Are we adding business value or are we detracting from it?

I see so many people doing “busy” work that is adding no value. Wasteful, time consuming work that doesn’t address a problem. Often this is because managers and leaders have not defined the problem well enough, but also because nothing is getting measured.

Initiatives and work are kicked off with no real link to business measures.

Measures work best when they are trends and real time and associated to the purpose of your business.

That way we can see data points over time (single snapshot data points in business are rarely helpful for making informed decisions. We can see real time numbers which are helpful to see where we are now – but as mentioned, becareful about making decisions on current data points unless you have the trend over time also.

We can also be sure that when we are using these measures they are directly related to business results, or a solid proxy.

It’s hard to study and gather this data – many companies simply don’t have it.

The main reason for requiring this data is to ensure that when you start trying to solve the problem, you can see the affect the changes you’re making are having on the people, system and ultimately, the delivery of business results.

If we have no data to demonstrate a problem, how will we know that we’ve fixed it? Or did we make it worse? Or have we solved the wrong thing?

This should be captured in the problem data section. No data, no real evidence of a problem….

The Plan

Once we have the data and measures we can now formulate a plan.

The power of A3 Thinking is that there isn’t enough room for a deep, rich, PMO style plan. Good. Problem solving often means moving quickly, so a simple, easy, next-step based plan makes sense.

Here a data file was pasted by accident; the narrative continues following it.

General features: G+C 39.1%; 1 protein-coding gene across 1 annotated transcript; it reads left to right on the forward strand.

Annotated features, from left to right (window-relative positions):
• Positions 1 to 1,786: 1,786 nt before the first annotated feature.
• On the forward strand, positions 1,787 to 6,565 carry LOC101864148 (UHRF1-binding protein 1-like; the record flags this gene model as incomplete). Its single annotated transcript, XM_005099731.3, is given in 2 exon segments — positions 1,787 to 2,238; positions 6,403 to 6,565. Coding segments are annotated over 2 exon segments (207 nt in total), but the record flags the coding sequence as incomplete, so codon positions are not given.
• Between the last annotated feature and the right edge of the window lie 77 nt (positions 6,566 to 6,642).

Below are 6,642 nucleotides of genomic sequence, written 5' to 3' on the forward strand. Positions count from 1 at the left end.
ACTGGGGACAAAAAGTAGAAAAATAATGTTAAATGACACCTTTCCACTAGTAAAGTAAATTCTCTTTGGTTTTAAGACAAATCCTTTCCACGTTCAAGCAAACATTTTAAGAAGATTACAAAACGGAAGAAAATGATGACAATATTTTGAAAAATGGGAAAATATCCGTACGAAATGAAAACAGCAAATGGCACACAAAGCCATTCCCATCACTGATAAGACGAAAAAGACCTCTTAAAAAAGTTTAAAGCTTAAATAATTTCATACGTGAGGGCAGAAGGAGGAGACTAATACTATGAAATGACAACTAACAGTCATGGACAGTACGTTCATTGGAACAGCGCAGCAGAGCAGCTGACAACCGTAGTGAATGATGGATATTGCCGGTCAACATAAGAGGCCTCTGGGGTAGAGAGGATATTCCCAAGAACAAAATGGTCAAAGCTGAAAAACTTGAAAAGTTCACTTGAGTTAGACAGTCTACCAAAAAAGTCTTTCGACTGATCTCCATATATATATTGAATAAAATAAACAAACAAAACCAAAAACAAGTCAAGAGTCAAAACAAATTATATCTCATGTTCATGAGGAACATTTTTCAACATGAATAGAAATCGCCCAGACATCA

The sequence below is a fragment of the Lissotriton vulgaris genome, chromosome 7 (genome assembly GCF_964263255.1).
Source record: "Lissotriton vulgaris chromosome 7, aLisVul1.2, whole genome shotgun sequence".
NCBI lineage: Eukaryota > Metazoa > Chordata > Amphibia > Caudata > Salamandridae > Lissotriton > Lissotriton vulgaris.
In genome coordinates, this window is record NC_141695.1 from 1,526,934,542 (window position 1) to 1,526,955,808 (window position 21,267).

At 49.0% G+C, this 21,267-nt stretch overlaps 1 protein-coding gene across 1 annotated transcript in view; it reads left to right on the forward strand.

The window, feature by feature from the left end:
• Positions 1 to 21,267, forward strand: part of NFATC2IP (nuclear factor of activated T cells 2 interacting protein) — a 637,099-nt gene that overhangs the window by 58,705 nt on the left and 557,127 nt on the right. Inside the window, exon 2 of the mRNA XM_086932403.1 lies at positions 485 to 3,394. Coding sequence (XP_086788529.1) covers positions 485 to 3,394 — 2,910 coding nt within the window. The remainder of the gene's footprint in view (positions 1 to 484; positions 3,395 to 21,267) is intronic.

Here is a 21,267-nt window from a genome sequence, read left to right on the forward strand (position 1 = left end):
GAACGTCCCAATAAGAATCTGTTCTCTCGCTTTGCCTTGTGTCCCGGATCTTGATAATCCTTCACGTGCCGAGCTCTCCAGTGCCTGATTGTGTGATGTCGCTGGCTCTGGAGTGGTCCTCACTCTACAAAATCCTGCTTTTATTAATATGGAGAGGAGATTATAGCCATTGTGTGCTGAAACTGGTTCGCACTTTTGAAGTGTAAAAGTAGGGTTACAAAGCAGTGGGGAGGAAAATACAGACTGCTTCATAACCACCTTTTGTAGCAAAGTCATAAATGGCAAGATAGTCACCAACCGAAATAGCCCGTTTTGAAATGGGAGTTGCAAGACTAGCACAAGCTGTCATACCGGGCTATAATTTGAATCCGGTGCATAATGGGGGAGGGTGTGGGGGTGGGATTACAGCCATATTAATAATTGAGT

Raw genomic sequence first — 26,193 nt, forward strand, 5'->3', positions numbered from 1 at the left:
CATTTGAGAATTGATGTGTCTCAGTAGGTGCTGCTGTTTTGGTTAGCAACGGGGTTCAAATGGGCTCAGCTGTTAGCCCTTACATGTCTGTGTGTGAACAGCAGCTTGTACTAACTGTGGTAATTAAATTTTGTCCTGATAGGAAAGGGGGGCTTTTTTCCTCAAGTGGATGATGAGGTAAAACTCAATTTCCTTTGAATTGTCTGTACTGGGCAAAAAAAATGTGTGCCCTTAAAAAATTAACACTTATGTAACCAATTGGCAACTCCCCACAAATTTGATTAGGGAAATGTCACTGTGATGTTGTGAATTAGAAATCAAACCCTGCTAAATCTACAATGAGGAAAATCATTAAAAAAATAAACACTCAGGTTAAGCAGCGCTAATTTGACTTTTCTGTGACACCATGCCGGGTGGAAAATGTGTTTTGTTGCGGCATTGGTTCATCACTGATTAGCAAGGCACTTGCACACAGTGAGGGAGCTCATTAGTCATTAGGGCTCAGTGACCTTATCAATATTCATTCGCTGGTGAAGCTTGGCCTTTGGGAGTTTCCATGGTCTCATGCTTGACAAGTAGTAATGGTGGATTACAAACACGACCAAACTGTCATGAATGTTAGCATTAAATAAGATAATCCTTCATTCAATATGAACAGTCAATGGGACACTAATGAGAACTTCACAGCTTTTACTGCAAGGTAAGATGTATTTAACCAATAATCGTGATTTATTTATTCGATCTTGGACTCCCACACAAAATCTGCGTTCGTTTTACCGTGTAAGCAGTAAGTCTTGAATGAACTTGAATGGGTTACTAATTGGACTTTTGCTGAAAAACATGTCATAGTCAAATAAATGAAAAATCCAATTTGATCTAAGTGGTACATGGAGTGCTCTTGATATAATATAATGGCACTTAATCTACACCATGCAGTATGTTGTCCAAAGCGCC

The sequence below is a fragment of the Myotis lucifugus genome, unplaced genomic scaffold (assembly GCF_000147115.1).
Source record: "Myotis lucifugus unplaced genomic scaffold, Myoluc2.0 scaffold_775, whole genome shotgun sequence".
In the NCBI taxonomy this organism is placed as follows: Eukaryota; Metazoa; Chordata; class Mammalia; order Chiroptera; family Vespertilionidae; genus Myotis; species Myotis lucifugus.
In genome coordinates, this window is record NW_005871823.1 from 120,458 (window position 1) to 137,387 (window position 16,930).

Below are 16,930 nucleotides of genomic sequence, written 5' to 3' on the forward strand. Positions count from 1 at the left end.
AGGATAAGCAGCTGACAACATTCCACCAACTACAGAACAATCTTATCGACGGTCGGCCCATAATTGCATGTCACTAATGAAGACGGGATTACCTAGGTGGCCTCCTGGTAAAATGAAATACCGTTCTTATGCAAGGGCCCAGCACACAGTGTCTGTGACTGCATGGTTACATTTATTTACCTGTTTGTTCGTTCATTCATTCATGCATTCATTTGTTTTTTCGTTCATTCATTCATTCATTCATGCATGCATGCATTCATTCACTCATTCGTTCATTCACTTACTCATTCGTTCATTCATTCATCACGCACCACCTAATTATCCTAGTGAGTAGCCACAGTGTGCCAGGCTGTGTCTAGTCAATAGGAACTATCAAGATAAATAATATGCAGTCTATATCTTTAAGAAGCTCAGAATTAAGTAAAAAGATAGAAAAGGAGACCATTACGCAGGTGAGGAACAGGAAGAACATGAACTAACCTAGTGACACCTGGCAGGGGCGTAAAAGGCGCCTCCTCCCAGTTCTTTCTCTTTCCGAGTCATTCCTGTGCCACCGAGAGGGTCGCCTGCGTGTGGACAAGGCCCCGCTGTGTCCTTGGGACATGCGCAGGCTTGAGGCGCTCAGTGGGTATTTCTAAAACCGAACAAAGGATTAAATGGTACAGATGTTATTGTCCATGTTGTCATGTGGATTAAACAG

In this section write down the next steps. What can you, or the team, do next?

What is the most obvious next step and can it be run quickly and carefully?
How can you run a small experiment to address the problem?

The plan should likely include two core aspects:

  • What the activity is
  • Who is going to own it

Key Dates

The next step is to get down some key dates to operate within.

Be careful though, made up rushed deadlines will drive the wrong behaviours. But no date means you may never get to anything useful.

Dates also give us milestones and markers to track against and can be useful to measure progress but also retrospectively see the good work done in a short time.

I like shorter dates that drive action. After all, if there is a problem and we’re keen to solve it, why would we then procrastinate about it.


So there you have it, my A3 Thinking problem solving approach. There are many other ways to solve problem, but A3 Thinking is such a powerful lightweight approach that it makes sense in many situations.

I probably use this approach in 99% of my work when solving problems or building strategies.

The hard part is always in gathering the problem data for the A3 Thinking.

Many managers and leaders are responsible for creating the problems in the first place, so when you try to gather data and solve these problems, you face a lot of defensiveness, ego and politics.

Still, this is where the biggest gains are. Instead of shifting the burden of problems, not solving them fully or creating busy work from faulty data, you can blast through this and truly release agility by fixing the very real problems.

Tread carefully though. Some managers and leaders thrive on having problems lying around. It keeps them busy and offers an excuse when things don’t go to plan 🙂

Until next time.